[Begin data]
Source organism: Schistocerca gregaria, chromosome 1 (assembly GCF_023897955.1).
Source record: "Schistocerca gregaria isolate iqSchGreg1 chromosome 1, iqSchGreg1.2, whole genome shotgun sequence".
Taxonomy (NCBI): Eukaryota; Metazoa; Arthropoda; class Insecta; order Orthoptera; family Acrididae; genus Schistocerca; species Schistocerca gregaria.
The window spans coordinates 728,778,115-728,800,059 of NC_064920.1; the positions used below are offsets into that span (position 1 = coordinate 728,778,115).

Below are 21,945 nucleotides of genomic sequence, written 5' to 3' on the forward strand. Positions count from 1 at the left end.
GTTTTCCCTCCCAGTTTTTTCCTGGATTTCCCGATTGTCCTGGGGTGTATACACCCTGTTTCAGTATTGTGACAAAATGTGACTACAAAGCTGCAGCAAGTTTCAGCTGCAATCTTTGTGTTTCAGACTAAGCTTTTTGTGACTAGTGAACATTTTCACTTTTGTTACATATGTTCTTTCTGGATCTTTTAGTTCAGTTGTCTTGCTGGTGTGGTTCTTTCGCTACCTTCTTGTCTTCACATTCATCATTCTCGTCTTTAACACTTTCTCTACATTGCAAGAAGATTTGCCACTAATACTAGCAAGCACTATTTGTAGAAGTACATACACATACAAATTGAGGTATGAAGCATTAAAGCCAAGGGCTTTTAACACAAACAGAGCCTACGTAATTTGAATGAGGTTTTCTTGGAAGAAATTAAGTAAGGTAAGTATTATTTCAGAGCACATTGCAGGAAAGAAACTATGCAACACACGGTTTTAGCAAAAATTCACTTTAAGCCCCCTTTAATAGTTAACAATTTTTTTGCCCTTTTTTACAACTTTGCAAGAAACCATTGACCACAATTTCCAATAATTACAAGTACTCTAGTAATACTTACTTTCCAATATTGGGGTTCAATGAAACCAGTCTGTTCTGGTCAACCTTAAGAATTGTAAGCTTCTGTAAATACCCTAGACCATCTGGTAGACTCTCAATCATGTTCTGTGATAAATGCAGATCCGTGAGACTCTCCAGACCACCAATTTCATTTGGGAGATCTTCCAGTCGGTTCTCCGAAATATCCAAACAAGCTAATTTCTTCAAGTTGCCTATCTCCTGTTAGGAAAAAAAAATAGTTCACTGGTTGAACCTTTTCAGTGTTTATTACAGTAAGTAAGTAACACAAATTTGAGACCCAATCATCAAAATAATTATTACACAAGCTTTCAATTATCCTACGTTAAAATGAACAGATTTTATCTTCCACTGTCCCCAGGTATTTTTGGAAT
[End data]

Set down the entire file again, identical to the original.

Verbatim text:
Source organism: Schistocerca gregaria, chromosome 1 (assembly GCF_023897955.1).
Source record: "Schistocerca gregaria isolate iqSchGreg1 chromosome 1, iqSchGreg1.2, whole genome shotgun sequence".
Taxonomy (NCBI): Eukaryota; Metazoa; Arthropoda; class Insecta; order Orthoptera; family Acrididae; genus Schistocerca; species Schistocerca gregaria.
The window spans coordinates 728,778,115-728,800,059 of NC_064920.1; the positions used below are offsets into that span (position 1 = coordinate 728,778,115).

Below are 21,945 nucleotides of genomic sequence, written 5' to 3' on the forward strand. Positions count from 1 at the left end.
GTTTTCCCTCCCAGTTTTTTCCTGGATTTCCCGATTGTCCTGGGGTGTATACACCCTGTTTCAGTATTGTGACAAAATGTGACTACAAAGCTGCAGCAAGTTTCAGCTGCAATCTTTGTGTTTCAGACTAAGCTTTTTGTGACTAGTGAACATTTTCACTTTTGTTACATATGTTCTTTCTGGATCTTTTAGTTCAGTTGTCTTGCTGGTGTGGTTCTTTCGCTACCTTCTTGTCTTCACATTCATCATTCTCGTCTTTAACACTTTCTCTACATTGCAAGAAGATTTGCCACTAATACTAGCAAGCACTATTTGTAGAAGTACATACACATACAAATTGAGGTATGAAGCATTAAAGCCAAGGGCTTTTAACACAAACAGAGCCTACGTAATTTGAATGAGGTTTTCTTGGAAGAAATTAAGTAAGGTAAGTATTATTTCAGAGCACATTGCAGGAAAGAAACTATGCAACACACGGTTTTAGCAAAAATTCACTTTAAGCCCCCTTTAATAGTTAACAATTTTTTTGCCCTTTTTTACAACTTTGCAAGAAACCATTGACCACAATTTCCAATAATTACAAGTACTCTAGTAATACTTACTTTCCAATATTGGGGTTCAATGAAACCAGTCTGTTCTGGTCAACCTTAAGAATTGTAAGCTTCTGTAAATACCCTAGACCATCTGGTAGACTCTCAATCATGTTCTGTGATAAATGCAGATCCGTGAGACTCTCCAGACCACCAATTTCATTTGGGAGATCTTCCAGTCGGTTCTCCGAAATATCCAAACAAGCTAATTTCTTCAAGTTGCCTATCTCCTGTTAGGAAAAAAAAATAGTTCACTGGTTGAACCTTTTCAGTGTTTATTACAGTAAGTAAGTAACACAAATTTGAGACCCAATCATCAAAATAATTATTACACAAGCTTTCAATTATCCTACGTTAAAATGAACAGATTTTATCTTCCACTGTCCCCAGGTATTTTTGGAAT